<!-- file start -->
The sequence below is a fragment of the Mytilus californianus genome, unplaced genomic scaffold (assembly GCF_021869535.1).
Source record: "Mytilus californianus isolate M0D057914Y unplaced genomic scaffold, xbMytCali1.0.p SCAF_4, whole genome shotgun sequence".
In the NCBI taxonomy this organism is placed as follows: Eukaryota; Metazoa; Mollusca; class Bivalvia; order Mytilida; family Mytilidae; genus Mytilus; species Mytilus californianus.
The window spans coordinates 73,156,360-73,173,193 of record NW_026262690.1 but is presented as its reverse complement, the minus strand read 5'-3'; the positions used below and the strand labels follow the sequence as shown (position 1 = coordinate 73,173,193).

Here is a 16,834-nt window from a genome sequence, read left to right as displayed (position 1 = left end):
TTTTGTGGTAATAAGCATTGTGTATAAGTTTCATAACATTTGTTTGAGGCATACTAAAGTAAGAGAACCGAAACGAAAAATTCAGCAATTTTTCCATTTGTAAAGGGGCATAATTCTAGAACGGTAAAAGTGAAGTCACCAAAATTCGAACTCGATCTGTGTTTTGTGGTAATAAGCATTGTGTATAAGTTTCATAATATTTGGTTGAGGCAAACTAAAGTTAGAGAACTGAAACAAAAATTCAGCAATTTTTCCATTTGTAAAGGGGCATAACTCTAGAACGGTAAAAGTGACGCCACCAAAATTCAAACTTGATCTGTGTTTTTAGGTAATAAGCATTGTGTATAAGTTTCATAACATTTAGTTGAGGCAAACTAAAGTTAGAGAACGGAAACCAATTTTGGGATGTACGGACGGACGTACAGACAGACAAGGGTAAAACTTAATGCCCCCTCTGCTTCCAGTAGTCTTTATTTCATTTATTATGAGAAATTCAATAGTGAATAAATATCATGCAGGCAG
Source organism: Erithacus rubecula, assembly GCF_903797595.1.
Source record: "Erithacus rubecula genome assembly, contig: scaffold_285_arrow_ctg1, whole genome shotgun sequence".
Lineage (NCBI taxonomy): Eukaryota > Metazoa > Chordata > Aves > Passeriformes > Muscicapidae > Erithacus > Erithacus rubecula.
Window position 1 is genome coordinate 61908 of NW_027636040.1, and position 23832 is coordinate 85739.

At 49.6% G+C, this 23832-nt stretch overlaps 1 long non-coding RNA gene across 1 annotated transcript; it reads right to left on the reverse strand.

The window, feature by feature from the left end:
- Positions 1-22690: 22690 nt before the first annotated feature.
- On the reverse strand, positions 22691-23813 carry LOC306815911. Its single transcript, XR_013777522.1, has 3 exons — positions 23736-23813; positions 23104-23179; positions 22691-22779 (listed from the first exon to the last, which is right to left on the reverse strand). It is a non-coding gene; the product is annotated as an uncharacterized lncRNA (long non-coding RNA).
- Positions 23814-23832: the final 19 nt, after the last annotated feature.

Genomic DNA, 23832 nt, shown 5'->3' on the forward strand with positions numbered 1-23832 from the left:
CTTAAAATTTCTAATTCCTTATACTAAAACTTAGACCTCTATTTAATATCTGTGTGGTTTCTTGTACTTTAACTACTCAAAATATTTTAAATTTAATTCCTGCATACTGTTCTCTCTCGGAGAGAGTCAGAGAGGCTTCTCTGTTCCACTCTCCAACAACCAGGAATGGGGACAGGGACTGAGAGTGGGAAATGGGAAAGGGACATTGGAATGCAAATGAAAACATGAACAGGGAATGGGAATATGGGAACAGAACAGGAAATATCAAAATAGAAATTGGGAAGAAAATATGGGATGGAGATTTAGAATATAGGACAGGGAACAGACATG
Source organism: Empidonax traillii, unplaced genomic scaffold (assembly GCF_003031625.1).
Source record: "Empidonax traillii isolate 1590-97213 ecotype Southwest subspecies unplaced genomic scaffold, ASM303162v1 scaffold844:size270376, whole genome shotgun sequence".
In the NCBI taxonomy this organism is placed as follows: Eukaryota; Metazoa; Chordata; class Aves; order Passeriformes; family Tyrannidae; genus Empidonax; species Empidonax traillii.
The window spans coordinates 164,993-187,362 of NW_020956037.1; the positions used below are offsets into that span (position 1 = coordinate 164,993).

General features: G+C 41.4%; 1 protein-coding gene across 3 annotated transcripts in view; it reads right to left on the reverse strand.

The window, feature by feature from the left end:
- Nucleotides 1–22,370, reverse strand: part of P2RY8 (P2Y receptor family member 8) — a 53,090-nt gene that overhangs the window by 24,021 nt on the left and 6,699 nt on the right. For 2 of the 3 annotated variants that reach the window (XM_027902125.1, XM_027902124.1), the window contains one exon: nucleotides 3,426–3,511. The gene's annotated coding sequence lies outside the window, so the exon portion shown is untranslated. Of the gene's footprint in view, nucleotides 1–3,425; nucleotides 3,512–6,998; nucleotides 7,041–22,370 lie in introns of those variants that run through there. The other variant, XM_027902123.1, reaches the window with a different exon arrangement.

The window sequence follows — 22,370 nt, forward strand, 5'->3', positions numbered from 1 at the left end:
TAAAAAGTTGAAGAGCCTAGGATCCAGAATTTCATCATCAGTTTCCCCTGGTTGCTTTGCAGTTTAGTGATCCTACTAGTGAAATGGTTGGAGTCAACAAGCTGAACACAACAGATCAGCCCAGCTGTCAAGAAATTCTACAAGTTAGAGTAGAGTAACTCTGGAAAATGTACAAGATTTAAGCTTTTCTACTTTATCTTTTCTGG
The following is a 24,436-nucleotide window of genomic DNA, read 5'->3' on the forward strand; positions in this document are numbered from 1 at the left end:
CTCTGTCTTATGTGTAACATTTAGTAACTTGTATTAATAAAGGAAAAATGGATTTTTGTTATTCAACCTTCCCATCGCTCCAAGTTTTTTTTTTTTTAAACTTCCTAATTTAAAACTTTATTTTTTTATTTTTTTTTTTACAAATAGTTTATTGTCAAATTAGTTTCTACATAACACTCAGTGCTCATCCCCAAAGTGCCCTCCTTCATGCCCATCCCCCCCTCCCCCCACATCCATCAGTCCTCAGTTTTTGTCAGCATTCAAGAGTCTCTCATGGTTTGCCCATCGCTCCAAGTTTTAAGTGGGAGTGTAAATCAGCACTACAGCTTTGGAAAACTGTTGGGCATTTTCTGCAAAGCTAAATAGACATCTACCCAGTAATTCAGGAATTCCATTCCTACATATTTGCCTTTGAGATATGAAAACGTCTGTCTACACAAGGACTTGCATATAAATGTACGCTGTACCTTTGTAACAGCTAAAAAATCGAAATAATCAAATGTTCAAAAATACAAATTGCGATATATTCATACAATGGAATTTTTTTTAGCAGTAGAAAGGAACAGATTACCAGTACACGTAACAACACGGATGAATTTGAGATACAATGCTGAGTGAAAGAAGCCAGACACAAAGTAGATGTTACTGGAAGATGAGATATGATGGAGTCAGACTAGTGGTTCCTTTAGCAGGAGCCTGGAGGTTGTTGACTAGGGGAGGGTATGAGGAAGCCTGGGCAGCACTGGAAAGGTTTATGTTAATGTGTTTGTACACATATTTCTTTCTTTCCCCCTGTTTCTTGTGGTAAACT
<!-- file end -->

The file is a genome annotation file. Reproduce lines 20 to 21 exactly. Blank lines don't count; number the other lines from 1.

In the NCBI taxonomy this organism is placed as follows: Eukaryota; Metazoa; Chordata; class Aves; order Passeriformes; family Tyrannidae; genus Empidonax; species Empidonax traillii.
The window spans coordinates 164,993-187,362 of NW_020956037.1; the positions used below are offsets into that span (position 1 = coordinate 164,993).